NEW PLANNING STRATEGY SEEKS TO ADDRESS NEED FOR AFFORDABLE HOUSING

With fewer than 100 affordable homes built in the last 5 years on the Isle of Wight, the new planning strategy is seeking to address that need.

The Isle of Wight Council has unveiled dedicated policies for delivering affordable housing in its latest draft of the Island Planning Strategy (IPS).

There will also be opportunities for the council to further discount market value and control who can buy the properties.

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There are currently more than 2,000 individual households on the council’s housing register in the top 4 most urgent categories of need.

Between April 2015 and March 2020, 93 affordable properties were built, with 1 year (2018/19) no affordable units being built at all. During that 5-year period though, 1,473 homes were built on the Island, but that still fell below the expected level of 2,600 properties.

Across sites allocated for housing growth included in the IPS, which will run between 2023 and 2038, the council hope 2,023 affordable homes will be built. See how that pans out across the Island here:

  • West Wight: 89
  • West Medina: 332
  • Newport: 748
  • East Medina: 176
  • Ryde area: 554
  • The Bay area: 124

The council’s 2018 housing needs assessment said 242 homes should be built a year to meet the affordable housing need on the Island, based on an overall housing need figure of 641. However, with the council aiming for a revised housing target of 486, the IPS states 35% of those built, or 135 properties, should be affordable.

To help manage this, new policies have been drafted for the delivery of units and exception sites for first-time buyers and in rural areas. Exception site designation allows for a more lenient view of planning policies as long as certain conditions are met.

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In developments with a net gain of 10 or more dwellings, at least 35% will need to be affordable, and only in exceptional circumstances will it be considered through an off-site provision or financial contribution. Out of that 35%, at least 25% will need to be made available as first homes with the remaining units split 70/30 into affordable rent and either starter homes, discounted market sales or other routes to affordable homeownership.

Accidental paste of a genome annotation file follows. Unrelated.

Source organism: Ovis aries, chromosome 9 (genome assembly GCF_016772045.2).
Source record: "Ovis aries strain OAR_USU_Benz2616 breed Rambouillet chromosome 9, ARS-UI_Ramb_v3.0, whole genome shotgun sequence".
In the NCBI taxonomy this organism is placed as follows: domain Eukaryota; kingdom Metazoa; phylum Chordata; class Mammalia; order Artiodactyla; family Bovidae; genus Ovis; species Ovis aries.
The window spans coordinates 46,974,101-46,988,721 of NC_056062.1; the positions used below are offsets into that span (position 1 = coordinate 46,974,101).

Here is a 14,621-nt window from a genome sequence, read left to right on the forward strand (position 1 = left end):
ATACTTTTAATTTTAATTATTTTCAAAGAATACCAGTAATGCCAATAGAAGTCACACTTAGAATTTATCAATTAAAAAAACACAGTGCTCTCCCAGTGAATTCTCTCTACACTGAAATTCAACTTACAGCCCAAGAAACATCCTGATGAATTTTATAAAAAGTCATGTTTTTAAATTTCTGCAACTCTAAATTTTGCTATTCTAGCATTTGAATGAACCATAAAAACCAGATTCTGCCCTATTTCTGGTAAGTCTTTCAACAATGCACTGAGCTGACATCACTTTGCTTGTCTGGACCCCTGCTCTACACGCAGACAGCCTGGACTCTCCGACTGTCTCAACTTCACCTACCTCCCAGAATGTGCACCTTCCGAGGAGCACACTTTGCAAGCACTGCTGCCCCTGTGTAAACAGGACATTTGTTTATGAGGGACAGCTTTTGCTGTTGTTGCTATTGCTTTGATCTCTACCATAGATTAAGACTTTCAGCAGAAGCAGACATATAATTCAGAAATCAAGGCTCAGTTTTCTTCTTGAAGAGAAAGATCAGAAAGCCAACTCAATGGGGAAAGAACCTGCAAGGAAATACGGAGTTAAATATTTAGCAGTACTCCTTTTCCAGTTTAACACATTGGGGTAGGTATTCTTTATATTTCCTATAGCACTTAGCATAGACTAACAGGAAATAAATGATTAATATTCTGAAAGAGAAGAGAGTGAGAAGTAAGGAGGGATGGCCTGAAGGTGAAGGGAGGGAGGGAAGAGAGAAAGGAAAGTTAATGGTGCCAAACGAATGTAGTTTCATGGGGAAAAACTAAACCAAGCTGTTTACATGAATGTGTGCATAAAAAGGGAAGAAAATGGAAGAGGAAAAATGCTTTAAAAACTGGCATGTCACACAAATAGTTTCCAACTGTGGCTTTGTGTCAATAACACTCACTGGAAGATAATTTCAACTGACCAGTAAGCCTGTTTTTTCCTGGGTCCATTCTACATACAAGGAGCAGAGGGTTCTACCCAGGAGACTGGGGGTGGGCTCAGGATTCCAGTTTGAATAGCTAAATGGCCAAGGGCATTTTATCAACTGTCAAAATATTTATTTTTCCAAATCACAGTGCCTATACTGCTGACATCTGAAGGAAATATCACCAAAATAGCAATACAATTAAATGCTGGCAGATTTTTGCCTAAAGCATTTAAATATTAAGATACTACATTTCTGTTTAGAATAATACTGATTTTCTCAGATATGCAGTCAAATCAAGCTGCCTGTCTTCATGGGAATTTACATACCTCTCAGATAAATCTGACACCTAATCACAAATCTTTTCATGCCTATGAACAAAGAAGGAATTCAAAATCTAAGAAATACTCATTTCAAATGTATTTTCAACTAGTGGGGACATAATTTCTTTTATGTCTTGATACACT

For example, in a development of 100 houses, using the minimum targets required, 65 houses will be sold at market value, 9 as first homes, 19 affordably rented and 7 sold with shared ownership.

A new government scheme has been introduced for first homes, where properties will be available to buy with a minimum discount of 30% below their full market value. When a first-time buyer wishes to sell their first home though, it can only be sold to another first-time buyer.

The council also has the ability to prioritise the first homes for local people or key workers and increase the discount to require a minimum of 40% off the market value.

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Work done by the council has shown for a property to be truly affordable for an Islander, there needs to be around a 60% discount of the market value. House prices are not affordable for young people living within rural communities, so many young Islanders move away from the places they have grown up to find accommodation they can afford.

The council has introduced a policy for rural and first home exception sites to be built outside of the settlement boundaries. In rural exception sites, the council will support the principle of affordable housing to meet the local need on sites that may not normally be used for housing.

Ideally, rural sites would provide nothing but affordable properties, however, the IPS recognised with reduced public subsidy and the need for affordable homes there needs to be a level of flexibility so a small number of market homes is accepted.